Mr. Juan Gomez: As we said in our report, we’re fully supportive of public-private partnerships where there is a business model that can bring projects to market earlier and efficiently. There are obviously a lot of good national and international examples of those types of arrangements where you have both private build and private operation.

Obviously, when you’re dealing with public transit, virtually every jurisdiction includes a significant public component, and that includes the dedicated revenue sources we’re talking about. But absolutely, all those types of options need to be on the table to look at ways we can deliver existing systems and future systems in an efficient fashion.

Mr. Jack MacLaren: Thank you.

The Chair (Mr. Bas Balkissoon): Mr. O’Toole.

Mr. John O’Toole: The real issue I want to find out in the work you’ve done—and I commend what the Toronto board of trade has done—could you provide for us any polling data you’ve done and who you’ve done the polling data with? That would be the first ask. I’d like that recorded, and perhaps you could table it with the Clerk of the Committee.


We would like to have some idea, because there is going to be a lot of attention paid to your four points that you’ve made on new revenue tools—carefully chosen words—and also the taxation options that were on the table. I think my colleague asked about other funding mechanisms—the private sector, too, which you’ve clarified as well. My colleague Mr. Milligan may have a question or two, but that’s really the most important part: how solid the data is, what groups were consulted with.

Mr. Juan Gomez: Okay. In terms of polling, I can provide the committee later with some of the earlier polling we’ve done. It has pointed to an increased—first, what the polling has demonstrated is that there is a heightened concern and awareness about the regional gridlock transportation issue. What it points to is, both in the 416 and 905, it is the number one issue of local concern.

Secondly, we’ve also seen in some of the polling an increased acceptance of potential for revenue tools, but what has to be stressed is that they must be dedicated—so, when the question is phrased, that it’s openly transparent and accountable that that’s the purpose it’s being dedicated to. That’s really what is the critical issue.

In terms of our membership, as I say, we’ve got over 10,000 members and 250,000 individual professional members. Approximately 60% of that membership were supportive of dedicated revenue tools. Since we’ve released our specific four, we haven’t done subsequent polling ourselves. Obviously there’s been some polling that has been done by local media sources recently, but ourselves, we haven’t done a specific poll on that.

Mr. Rob E. Milligan: Just to follow up, if I may—and I want to thank you for coming here, Mr. Gomez, and sharing your information and your insight—as I do traverse the 401 on a regular basis heading eastward and, of course, back here to Queen’s Park, it is noted that traffic is on the increase. Obviously, it is something that we need to address.

Now, the polling that you have done—how recent is that polling? Is it updated?

Mr. Juan Gomez: Yes, our most recent poll that we did was late 2012; October 2012 was the latest that we’ve done.

Mr. Rob E. Milligan: Okay.

The Chair (Mr. Bas Balkissoon): Thank you very much, and thank you for taking the time to be with us.

Mr. Juan Gomez: Thank you.


The Chair (Mr. Bas Balkissoon): Our next presenter is Metrolinx, Mr. Bruce McCuaig. You have 10 minutes for your presentation, and then we’ll move to questions from all parties, five minutes each. You can start.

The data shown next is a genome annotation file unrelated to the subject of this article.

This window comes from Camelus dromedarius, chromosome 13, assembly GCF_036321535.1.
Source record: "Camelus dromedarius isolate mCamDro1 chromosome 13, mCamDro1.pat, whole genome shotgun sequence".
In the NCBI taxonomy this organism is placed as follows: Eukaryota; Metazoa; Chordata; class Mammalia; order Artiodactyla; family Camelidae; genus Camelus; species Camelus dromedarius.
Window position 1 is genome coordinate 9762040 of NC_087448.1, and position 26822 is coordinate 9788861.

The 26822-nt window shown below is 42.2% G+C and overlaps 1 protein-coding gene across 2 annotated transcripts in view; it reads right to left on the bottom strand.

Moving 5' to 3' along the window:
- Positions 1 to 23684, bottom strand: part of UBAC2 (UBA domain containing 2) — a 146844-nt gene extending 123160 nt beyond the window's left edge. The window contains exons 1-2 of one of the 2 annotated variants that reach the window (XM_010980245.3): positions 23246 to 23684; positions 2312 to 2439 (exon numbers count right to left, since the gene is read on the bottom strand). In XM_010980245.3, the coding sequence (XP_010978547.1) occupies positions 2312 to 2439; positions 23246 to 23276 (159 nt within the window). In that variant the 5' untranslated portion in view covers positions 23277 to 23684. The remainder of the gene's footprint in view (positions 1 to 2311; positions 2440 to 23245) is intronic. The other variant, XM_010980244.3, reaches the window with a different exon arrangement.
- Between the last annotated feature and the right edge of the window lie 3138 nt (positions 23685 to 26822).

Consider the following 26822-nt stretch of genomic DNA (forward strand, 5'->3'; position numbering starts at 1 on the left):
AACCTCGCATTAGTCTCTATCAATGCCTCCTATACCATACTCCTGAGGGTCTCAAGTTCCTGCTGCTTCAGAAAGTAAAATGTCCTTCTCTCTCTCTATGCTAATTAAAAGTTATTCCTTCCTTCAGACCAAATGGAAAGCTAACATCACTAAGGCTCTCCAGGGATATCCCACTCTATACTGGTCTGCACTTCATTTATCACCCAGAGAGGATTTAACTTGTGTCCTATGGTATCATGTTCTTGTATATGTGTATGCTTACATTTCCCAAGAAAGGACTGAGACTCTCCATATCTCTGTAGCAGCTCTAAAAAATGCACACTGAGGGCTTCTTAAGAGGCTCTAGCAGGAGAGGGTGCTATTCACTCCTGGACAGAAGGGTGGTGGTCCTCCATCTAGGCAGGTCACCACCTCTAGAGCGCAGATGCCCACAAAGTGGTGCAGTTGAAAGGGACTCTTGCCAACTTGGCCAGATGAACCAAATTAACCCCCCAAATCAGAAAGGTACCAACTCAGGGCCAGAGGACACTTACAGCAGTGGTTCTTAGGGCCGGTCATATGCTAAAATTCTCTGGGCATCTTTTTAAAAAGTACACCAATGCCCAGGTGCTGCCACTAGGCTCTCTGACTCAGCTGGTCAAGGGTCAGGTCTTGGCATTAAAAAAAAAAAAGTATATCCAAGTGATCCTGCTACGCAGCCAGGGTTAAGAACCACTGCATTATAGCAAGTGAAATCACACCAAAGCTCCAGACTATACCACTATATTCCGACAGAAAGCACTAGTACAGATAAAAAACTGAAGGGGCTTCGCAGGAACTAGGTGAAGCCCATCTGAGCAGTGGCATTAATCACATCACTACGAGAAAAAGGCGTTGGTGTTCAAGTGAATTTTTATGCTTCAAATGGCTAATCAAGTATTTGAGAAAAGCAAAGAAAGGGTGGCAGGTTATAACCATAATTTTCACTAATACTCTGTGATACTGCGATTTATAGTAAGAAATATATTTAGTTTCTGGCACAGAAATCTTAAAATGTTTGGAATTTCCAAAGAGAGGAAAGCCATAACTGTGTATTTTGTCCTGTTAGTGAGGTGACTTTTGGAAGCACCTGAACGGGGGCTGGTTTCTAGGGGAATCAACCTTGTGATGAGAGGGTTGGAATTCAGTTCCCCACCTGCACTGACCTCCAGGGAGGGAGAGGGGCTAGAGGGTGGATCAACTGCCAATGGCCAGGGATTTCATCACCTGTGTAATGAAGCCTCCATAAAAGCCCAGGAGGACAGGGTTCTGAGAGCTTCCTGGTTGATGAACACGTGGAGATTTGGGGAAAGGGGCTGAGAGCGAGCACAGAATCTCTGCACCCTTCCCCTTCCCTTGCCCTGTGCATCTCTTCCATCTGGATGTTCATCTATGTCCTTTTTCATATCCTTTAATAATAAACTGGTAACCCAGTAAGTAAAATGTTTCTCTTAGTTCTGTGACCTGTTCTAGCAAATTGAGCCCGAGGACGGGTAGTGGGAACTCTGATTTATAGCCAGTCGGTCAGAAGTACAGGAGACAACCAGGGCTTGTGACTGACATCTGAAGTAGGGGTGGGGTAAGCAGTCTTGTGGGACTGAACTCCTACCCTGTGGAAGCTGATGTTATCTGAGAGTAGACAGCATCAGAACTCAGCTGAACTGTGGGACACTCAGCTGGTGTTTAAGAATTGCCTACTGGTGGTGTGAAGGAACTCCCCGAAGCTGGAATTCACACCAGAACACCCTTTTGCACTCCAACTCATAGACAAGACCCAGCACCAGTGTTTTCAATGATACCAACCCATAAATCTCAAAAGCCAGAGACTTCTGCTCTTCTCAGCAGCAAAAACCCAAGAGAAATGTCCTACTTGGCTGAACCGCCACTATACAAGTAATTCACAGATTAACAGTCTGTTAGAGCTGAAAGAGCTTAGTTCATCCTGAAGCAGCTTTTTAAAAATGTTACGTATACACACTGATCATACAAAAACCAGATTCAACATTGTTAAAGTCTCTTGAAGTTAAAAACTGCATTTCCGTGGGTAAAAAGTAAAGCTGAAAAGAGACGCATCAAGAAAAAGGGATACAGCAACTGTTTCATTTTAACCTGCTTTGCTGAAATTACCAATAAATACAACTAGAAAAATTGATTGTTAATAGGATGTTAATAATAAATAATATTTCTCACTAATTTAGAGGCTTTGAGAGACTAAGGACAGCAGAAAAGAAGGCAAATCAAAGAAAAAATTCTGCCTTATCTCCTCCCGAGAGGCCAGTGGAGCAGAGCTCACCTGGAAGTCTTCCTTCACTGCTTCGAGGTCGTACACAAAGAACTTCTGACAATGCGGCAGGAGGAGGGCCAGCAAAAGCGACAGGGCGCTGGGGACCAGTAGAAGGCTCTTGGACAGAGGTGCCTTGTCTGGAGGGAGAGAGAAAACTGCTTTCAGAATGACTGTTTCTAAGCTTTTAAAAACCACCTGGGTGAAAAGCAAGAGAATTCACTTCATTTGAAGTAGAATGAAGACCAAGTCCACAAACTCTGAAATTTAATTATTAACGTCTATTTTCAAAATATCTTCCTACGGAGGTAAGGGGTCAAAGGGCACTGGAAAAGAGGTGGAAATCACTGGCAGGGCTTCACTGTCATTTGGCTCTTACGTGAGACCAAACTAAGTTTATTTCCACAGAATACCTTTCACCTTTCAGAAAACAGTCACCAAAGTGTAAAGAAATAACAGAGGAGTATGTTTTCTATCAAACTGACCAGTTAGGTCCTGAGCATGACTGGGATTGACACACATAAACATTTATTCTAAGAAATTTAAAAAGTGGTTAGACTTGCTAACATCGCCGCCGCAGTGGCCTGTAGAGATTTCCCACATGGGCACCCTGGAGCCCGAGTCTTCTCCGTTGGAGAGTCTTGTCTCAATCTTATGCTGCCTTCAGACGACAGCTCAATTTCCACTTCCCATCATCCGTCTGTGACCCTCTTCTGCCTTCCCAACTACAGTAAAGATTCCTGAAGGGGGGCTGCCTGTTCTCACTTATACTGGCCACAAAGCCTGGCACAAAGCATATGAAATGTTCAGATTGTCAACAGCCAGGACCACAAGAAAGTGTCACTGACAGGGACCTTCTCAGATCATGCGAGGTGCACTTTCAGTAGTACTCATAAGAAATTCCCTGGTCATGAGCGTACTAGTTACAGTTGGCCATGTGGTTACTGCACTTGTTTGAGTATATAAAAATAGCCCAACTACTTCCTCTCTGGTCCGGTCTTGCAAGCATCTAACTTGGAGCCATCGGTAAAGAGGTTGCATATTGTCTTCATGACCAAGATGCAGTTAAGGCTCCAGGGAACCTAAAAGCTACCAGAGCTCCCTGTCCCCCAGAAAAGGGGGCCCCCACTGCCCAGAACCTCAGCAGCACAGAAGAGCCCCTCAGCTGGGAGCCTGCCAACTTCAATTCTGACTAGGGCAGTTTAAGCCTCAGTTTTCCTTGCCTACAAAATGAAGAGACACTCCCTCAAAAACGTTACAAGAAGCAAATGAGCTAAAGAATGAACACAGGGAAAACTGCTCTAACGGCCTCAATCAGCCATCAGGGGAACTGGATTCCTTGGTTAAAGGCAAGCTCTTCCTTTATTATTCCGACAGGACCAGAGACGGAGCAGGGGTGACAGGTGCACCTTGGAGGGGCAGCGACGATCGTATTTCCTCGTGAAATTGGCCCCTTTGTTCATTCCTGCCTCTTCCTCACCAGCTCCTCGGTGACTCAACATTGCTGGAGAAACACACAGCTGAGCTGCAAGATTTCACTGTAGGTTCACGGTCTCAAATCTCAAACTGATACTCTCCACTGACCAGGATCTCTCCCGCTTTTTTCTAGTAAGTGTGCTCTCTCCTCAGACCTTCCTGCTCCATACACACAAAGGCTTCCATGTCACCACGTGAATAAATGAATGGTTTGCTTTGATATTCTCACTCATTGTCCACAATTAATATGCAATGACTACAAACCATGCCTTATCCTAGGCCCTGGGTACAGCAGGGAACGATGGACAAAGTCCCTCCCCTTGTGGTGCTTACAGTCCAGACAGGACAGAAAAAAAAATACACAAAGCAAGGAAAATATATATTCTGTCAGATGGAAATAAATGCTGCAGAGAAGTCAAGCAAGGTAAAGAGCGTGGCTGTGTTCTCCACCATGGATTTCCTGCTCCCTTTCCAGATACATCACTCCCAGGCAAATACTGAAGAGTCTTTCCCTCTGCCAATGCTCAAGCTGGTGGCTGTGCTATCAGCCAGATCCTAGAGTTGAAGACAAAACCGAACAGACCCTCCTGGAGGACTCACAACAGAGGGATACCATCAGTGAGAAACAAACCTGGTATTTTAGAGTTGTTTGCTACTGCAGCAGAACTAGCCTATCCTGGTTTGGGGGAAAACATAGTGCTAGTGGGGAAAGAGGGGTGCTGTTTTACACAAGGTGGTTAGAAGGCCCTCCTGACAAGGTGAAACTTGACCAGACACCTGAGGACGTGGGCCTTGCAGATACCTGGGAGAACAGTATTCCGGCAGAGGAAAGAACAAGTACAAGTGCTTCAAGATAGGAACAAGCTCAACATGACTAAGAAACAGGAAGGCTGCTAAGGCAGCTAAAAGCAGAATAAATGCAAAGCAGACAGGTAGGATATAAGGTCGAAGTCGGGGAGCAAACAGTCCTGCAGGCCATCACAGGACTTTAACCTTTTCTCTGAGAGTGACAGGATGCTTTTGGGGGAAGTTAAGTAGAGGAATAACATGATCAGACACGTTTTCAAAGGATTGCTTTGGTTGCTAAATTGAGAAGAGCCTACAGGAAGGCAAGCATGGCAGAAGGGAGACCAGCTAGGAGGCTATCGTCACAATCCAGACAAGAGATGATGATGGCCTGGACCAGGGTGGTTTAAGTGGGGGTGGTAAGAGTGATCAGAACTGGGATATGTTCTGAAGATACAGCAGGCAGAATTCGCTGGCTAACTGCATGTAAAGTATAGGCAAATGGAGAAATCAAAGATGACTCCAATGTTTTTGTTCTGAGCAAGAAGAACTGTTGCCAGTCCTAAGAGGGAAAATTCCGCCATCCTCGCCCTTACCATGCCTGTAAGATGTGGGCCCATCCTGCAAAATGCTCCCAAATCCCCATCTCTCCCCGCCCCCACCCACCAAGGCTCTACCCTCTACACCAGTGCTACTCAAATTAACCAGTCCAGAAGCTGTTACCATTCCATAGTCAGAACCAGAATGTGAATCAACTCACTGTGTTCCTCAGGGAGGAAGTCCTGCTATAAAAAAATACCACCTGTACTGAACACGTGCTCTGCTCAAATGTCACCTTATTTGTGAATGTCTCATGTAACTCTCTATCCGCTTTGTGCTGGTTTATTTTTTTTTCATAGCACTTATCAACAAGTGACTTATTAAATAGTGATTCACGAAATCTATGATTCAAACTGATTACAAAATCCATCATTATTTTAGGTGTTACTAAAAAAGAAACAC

Mr. Bruce McCuaig: Thank you very much, and thank you for the opportunity to present before the standing committee today. A copy of my presentation is being circulated around the room, and I’ll just go through this very quickly so that we have an opportunity for conversation.

On slide 2, I’d just like to emphasize that congestion, as we all know, is a significant issue impacting the regional economy in the greater Toronto and Hamilton area, also impacting our quality of life and the environment. Our mission at Metrolinx is to transform the region’s transit and transportation system by doing three things. Those three things include increasing the capacity of our transportation system, improving its integration across the boundaries, and enhancing, of course, the service levels that are available to the public.

On slide number 3, there’s some information on the cost of congestion to the economy here in the greater Toronto and Hamilton area. You’ve heard from previous speakers about the $6-billion annual cost of congestion, and generally speaking, 50% of that cost is attributed to individuals—the time that we all consume in terms of our trip to work, the cost of commuting and the cost to the environment. The other 50% is the cost to the economy specifically related to the impact of reduced reliability and the increased level of congestion in terms of getting goods to market.

By 2031, if we continue to grow in the way in which we’ve grown over the past 20 years and if we do not significantly expand our transportation and transit systems, that $6-billion annual figure will grow to about $15 billion—by 2031. Clearly, from an economic perspective, we have a clear case for action in terms of dealing with this level of congestion.

On the following slide, in terms of the environment, obviously congestion means that we impact our quality of the air environment, the emissions of greenhouse gases to the environment. Right now, excess congestion is contributing about 15% of regional greenhouse gas emissions to the environment. Clearly, by the extent that we can reduce congestion, we can significantly reduce the amount of greenhouse gas emissions that occur in the greater Toronto and Hamilton area, as well as other air quality benefits that we all experience in this region.